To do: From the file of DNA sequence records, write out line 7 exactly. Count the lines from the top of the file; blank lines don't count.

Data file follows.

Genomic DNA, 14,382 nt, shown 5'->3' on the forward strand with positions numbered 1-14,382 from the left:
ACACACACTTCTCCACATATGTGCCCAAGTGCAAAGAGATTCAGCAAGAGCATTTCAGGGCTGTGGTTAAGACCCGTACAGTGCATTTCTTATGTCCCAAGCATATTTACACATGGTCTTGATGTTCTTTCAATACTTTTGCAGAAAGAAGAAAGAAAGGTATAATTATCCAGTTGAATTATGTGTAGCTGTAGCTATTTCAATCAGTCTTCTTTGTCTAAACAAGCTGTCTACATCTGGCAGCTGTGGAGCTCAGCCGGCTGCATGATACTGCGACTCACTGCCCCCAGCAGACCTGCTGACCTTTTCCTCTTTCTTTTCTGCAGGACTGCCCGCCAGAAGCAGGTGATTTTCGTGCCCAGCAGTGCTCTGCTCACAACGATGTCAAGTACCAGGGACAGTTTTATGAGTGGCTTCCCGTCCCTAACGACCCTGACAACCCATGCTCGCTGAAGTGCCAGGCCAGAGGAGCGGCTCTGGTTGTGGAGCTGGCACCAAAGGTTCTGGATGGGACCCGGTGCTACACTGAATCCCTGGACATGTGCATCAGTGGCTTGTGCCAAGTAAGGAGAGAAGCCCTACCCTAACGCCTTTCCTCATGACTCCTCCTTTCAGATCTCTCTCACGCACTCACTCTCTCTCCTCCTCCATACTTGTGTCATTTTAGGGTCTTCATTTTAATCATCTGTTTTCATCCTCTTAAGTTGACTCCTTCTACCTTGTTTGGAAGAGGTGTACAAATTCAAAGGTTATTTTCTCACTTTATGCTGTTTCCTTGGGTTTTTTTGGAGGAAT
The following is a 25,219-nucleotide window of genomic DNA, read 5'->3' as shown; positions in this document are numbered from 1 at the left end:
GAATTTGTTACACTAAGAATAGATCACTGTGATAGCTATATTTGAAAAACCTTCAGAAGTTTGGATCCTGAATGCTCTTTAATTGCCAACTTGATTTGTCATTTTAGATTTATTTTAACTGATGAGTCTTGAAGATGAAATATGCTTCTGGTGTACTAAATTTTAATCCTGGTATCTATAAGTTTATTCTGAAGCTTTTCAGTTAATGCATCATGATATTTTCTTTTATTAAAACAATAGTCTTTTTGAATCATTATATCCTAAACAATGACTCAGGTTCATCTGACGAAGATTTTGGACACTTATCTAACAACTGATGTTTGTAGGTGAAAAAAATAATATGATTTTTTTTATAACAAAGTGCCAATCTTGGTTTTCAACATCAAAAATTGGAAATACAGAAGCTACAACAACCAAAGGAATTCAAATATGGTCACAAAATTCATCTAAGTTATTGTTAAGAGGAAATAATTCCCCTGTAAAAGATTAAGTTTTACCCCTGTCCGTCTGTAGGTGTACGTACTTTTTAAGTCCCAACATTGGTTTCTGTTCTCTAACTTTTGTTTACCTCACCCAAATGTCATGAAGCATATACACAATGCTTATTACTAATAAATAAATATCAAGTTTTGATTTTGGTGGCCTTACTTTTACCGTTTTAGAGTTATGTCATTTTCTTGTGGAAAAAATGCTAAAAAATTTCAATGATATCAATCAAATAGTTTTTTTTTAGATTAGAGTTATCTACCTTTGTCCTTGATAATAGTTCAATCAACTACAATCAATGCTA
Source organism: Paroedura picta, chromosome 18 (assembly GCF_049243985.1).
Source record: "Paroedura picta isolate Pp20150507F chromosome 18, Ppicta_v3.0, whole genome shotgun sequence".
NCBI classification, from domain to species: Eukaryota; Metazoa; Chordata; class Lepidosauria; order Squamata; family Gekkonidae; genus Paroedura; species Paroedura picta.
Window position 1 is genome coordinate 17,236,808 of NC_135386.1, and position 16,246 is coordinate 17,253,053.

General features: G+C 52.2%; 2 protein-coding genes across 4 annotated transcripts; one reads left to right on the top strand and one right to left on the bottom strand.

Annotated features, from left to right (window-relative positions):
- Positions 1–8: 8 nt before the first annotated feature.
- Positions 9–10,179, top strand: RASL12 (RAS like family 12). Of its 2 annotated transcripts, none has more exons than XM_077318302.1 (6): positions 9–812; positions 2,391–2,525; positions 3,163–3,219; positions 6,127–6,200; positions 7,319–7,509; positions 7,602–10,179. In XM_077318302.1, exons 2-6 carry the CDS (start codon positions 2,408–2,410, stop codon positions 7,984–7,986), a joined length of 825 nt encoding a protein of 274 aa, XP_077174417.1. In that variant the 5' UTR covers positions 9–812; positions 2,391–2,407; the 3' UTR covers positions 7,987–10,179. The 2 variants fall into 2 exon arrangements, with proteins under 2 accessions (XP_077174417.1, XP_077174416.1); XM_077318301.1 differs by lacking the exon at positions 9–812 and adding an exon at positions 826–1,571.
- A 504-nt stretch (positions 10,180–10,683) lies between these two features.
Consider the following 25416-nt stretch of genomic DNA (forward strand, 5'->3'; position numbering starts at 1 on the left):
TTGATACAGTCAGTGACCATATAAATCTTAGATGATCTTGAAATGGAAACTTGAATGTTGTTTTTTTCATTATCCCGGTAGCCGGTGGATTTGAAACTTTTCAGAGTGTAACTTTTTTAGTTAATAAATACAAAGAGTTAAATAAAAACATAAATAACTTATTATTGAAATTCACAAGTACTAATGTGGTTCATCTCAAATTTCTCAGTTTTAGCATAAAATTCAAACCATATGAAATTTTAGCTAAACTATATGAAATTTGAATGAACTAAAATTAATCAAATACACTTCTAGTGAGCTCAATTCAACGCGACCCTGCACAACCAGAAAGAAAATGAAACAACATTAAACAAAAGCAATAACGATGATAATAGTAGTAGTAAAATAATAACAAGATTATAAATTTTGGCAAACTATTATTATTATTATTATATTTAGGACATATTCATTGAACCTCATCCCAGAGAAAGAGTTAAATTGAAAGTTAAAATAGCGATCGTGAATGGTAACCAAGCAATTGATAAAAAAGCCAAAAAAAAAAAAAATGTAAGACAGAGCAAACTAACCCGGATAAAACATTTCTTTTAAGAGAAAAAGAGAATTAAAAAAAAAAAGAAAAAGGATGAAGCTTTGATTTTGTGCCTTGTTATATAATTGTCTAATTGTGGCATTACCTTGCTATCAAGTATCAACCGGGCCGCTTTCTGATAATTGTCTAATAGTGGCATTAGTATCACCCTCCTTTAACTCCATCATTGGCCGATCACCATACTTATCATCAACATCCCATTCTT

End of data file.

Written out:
NCBI classification, from domain to species: Eukaryota; Metazoa; Chordata; class Lepidosauria; order Squamata; family Gekkonidae; genus Paroedura; species Paroedura picta.